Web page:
Transport concessions and an established international footprint will help insulate the construction sector in Europe, the Middle East and Africa (EMEA) 2012, but the overall outlook remains weak, according to Fitch Ratings.
In its 2012 Outlook: EMEA Construction report, the rating agency said diversification was central to the construction market's stability in the region over the next year as it battles headwinds including the Eurozone sovereign debt crisis and constrained infrastructure budgets.
"A decline in project tenders across EMEA will increase competitive pressures. Balancing this risk/reward conundrum in an increasingly thin margin business will be a key challenge for management in 2012," the report stated.
But the sector's diversification into transport concessions will provide resilience next year, according to Fitch, as such contracts provide increased cash flow and ultimately a more stable business model.
The report also forecast increased international diversification for 2012, driven by depressed domestic European markets.
"Penetrating emerging markets by EMEA contractors is likely to be accessed on a joint venture basis rather than through cross boarder acquisitions," Fitch added.
Long term austerity
However, the long term austerity outlook for EMEA leaves supply and demand dynamics "looking increasing weak", according to the report, which said a robust recovery was not on the cards.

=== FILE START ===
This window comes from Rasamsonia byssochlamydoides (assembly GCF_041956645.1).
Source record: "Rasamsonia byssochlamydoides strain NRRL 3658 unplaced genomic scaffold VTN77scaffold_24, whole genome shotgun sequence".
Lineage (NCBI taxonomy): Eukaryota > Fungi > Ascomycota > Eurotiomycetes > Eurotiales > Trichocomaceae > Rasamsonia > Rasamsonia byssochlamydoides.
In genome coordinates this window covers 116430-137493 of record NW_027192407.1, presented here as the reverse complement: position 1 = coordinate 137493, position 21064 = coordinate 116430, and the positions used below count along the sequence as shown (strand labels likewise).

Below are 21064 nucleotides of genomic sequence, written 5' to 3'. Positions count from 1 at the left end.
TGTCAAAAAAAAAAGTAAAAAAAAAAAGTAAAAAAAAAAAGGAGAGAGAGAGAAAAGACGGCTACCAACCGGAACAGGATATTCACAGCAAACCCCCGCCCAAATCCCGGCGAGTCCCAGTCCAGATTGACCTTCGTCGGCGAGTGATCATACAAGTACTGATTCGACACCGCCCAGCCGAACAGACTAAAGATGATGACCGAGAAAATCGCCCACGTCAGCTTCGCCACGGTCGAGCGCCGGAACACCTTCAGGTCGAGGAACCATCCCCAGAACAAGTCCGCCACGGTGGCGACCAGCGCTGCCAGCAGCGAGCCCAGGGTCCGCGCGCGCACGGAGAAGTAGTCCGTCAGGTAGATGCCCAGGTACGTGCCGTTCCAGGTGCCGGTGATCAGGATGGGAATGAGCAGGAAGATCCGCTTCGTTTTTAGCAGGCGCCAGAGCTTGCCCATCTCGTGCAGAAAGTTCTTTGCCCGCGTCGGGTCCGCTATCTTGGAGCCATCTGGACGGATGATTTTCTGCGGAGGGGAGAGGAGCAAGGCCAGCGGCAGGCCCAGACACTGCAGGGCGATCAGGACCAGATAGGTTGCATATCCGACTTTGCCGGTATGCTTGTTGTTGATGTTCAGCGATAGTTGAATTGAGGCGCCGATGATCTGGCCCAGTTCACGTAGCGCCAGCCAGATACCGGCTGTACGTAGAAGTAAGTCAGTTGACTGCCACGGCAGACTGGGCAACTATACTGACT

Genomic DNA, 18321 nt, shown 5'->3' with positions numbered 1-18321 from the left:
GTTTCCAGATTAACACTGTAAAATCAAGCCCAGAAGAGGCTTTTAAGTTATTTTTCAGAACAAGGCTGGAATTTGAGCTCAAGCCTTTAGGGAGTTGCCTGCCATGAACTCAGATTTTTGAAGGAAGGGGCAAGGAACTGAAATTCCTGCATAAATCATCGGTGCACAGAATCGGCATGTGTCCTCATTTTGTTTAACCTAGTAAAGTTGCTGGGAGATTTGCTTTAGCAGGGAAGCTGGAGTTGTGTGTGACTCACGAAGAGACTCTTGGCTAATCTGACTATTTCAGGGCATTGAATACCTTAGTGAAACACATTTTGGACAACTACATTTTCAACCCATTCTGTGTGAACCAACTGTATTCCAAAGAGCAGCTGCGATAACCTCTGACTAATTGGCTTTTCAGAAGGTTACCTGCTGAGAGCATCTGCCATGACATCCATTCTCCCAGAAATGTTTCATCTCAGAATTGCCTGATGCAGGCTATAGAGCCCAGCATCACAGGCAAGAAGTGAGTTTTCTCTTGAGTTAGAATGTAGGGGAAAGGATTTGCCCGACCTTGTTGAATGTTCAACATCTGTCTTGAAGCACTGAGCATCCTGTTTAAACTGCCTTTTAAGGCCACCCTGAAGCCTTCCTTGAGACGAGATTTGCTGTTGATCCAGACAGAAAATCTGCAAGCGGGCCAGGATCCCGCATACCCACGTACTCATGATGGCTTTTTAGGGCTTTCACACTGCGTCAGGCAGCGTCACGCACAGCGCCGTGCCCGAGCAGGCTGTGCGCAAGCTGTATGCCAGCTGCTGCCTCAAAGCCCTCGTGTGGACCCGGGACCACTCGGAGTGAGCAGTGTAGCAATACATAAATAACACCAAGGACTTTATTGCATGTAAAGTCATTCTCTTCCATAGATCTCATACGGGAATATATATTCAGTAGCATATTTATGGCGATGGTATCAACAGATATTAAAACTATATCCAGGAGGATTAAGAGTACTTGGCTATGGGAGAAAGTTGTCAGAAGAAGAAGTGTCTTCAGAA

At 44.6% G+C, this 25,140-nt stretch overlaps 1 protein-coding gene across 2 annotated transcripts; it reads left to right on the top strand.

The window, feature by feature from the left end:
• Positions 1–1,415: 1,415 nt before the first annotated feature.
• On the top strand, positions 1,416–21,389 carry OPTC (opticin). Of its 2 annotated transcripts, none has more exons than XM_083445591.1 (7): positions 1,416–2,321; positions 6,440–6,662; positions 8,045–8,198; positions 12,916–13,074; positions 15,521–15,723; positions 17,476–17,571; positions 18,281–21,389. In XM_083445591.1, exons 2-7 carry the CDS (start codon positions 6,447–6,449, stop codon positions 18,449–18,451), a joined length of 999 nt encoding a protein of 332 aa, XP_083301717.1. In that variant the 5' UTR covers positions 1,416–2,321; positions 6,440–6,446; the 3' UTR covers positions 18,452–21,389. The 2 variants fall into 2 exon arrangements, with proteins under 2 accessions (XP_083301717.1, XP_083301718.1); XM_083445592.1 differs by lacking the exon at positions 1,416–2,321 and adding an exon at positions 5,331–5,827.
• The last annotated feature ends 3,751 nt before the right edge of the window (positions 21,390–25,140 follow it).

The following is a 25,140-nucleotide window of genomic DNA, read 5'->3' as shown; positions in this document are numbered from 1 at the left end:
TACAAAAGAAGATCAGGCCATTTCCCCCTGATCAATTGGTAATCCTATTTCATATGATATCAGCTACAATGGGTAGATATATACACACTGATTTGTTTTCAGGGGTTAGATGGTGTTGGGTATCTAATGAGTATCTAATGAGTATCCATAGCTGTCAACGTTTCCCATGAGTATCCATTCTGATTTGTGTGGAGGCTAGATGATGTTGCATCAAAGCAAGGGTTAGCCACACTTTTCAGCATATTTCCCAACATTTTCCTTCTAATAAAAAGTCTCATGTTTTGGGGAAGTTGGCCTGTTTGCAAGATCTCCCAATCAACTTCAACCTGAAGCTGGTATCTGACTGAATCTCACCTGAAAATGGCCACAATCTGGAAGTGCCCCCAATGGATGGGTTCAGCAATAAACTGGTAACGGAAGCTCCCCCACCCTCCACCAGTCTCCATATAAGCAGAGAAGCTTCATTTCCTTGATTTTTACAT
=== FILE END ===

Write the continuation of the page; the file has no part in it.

Countries with an extreme negative outlook are Spain, Portugal and Ireland, while the UK market is forecast to contract over 2012 and 2013, although not as much as other fiscally restrained countries.
The Nordic countries, Poland and, to a lesser extent, Germany and France, should hold up with flat to low single digit growth at best into 2012 and 2013, according to Fitch. It said it expected the private sector construction segment to recover more robustly in these countries.
Meanwhile, Fitch said the construction sector in the Middle East and North Africa (MENA) would continue to be supported by infrastructure spending plans in Saudi Arabia, Qatar and Abu Dhabi. But the Dubai construction market will "remain fragile" in the medium term, and contractors with exposure to Libyan operations are also less well positioned.
Like those in Europe, contractors operating in MENA are also forecast to experience increasing pressure from lower margins in 2012 and beyond.